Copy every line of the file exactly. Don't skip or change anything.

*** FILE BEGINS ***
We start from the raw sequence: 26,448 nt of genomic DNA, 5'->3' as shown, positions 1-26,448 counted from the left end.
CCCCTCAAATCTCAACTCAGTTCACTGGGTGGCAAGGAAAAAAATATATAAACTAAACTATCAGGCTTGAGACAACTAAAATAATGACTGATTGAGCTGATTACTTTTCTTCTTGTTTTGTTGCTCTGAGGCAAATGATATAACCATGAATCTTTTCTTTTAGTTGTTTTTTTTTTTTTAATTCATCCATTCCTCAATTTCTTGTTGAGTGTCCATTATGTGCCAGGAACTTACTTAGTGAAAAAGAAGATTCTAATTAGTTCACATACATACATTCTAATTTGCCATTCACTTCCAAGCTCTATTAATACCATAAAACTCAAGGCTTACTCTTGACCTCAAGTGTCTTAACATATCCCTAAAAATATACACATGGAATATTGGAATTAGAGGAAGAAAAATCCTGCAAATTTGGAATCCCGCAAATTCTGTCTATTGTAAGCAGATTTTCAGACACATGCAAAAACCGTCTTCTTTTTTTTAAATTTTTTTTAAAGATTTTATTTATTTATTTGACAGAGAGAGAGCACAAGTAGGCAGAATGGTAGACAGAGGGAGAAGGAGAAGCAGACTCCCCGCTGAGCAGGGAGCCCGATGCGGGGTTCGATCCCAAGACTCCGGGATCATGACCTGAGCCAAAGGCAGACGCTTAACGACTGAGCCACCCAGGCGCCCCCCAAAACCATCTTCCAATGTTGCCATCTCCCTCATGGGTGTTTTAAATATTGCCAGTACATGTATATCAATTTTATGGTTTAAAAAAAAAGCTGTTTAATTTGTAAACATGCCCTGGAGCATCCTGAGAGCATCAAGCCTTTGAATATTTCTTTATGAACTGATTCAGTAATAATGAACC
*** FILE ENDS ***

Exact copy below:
We start from the raw sequence: 26,448 nt of genomic DNA, 5'->3' as shown, positions 1-26,448 counted from the left end.
CCCCTCAAATCTCAACTCAGTTCACTGGGTGGCAAGGAAAAAAATATATAAACTAAACTATCAGGCTTGAGACAACTAAAATAATGACTGATTGAGCTGATTACTTTTCTTCTTGTTTTGTTGCTCTGAGGCAAATGATATAACCATGAATCTTTTCTTTTAGTTGTTTTTTTTTTTTTAATTCATCCATTCCTCAATTTCTTGTTGAGTGTCCATTATGTGCCAGGAACTTACTTAGTGAAAAAGAAGATTCTAATTAGTTCACATACATACATTCTAATTTGCCATTCACTTCCAAGCTCTATTAATACCATAAAACTCAAGGCTTACTCTTGACCTCAAGTGTCTTAACATATCCCTAAAAATATACACATGGAATATTGGAATTAGAGGAAGAAAAATCCTGCAAATTTGGAATCCCGCAAATTCTGTCTATTGTAAGCAGATTTTCAGACACATGCAAAAACCGTCTTCTTTTTTTTAAATTTTTTTTAAAGATTTTATTTATTTATTTGACAGAGAGAGAGCACAAGTAGGCAGAATGGTAGACAGAGGGAGAAGGAGAAGCAGACTCCCCGCTGAGCAGGGAGCCCGATGCGGGGTTCGATCCCAAGACTCCGGGATCATGACCTGAGCCAAAGGCAGACGCTTAACGACTGAGCCACCCAGGCGCCCCCCAAAACCATCTTCCAATGTTGCCATCTCCCTCATGGGTGTTTTAAATATTGCCAGTACATGTATATCAATTTTATGGTTTAAAAAAAAAGCTGTTTAATTTGTAAACATGCCCTGGAGCATCCTGAGAGCATCAAGCCTTTGAATATTTCTTTATGAACTGATTCAGTAATAATGAACC